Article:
Download
welcome to the world of compliance n.
Skip this Video
Loading SlideShow in 5 Seconds..
Welcome to the World of Compliance PowerPoint Presentation
Download Presentation
Welcome to the World of Compliance

Welcome to the World of Compliance

213 Vues Download Presentation
Télécharger la présentation

Welcome to the World of Compliance

- - - - - - - - - - - - - - - - - - - - - - - - - - - E N D - - - - - - - - - - - - - - - - - - - - - - - - - - -
Presentation Transcript

  1. Welcome to the World of Compliance Ryan Hall and Brandy Hataway

  2. Overview • General information. • Governance structure. • Institutional control. • Compliance committee. • Key elements of a compliance program. • Resources.

  3. Trivia • Which institution and team has won the most consecutive NCAA championships in a row?

  4. Answer • Kenyon University has won an NCAA record 30 consecutive championships in Swimming and Diving. • Hobart College holds the NCAA record for most consecutive team championships with 12 in Lacrosse. http://athletics.kenyon.edu/x20998.xml http://www.hwsathletics.com/

  5. General Information

  6. The NCAA is: • A voluntary Association of about 1,300 colleges, universities and athletics conferences devoted to the sound administration of intercollegiate athletics.

  7. The NCAA is: • The “membership” or “members” – the colleges, universities and athletics conferences that make up the NCAA. • Appoint volunteer representatives that serve on committees. • Introduce and vote on legislation. • Establish programs to govern, promote and further the purposes and goals of intercollegiate athletics.

  8. The NCAA is: • Divided into three main divisions (Divisions I, II and III). • Each NCAA division has a separate governing structure.

  9. The NCAA is: • The national office – 400 staff members. • Draft, interpret, teach and implement the rules and programs established by the membership. • Administer 88 championships in 23 sports. • More than 45,000 student-athletes annually compete for national titles. • Headquarters – Indianapolis, Indiana.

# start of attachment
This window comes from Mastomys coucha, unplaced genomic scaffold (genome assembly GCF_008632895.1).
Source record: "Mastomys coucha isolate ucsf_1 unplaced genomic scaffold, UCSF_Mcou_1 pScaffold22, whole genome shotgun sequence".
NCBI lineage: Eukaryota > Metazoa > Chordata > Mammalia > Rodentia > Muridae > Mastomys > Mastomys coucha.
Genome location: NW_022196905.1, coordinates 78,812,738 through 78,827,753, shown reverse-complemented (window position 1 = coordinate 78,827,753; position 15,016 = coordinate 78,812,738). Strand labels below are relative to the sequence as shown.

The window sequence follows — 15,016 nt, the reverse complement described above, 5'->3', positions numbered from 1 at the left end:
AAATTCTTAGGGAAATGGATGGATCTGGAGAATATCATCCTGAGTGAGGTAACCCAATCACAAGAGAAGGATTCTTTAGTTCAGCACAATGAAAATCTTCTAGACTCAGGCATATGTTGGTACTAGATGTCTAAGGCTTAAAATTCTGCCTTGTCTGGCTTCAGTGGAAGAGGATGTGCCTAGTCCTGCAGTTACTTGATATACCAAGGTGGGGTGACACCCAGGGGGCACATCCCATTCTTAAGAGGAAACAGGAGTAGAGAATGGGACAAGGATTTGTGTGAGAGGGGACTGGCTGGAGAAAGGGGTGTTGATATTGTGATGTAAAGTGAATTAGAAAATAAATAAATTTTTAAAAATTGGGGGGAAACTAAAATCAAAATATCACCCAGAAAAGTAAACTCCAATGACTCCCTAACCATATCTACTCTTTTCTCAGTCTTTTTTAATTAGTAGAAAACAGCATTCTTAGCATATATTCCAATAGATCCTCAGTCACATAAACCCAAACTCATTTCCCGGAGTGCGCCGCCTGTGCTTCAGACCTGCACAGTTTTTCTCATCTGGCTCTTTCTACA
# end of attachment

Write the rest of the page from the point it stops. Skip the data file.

10. The NCAA is: • The Association. • The entire organization comprised of members and staff. • Many believe the national office staff makes the rules. • Actually it is the membership that proposes and adopts the rules.

  11. Governance Structure

  12. Executive Committee Eight FBS members from Division I Board of Directors Two IFCS members from Division I Board of Directors Two Division I members from Division I Board of Directors Two members from Division II Presidents Council Two members from Division III Presidents Council Ex officio non-voting members: NCAA President, Chair of Divisions I Leadership Council, and the Chairs of Division II and Division III Management Council. Association-Wide Committees Division II Presidents Council (Presidents and Chancellors) Division I Board of Directors (Presidents and Chancellors) Division III Presidents Council (Presidents and Chancellors) Division I Leadership Council (Athletics Administrators and Faculty Athletics Representatives) Division II Management Council (Athletics Administrators and Faculty Athletics Representatives) Division III Management Council (Presidents/Chancellors, Athletics Administrators, Faculty Athletics Representatives, Student-Athletes) Division I Legislative Council (Athletics Administrators and Faculty Athletics Representatives) Division I Committees and Cabinets Division II Committees Division III Committees Sport and Rules Committees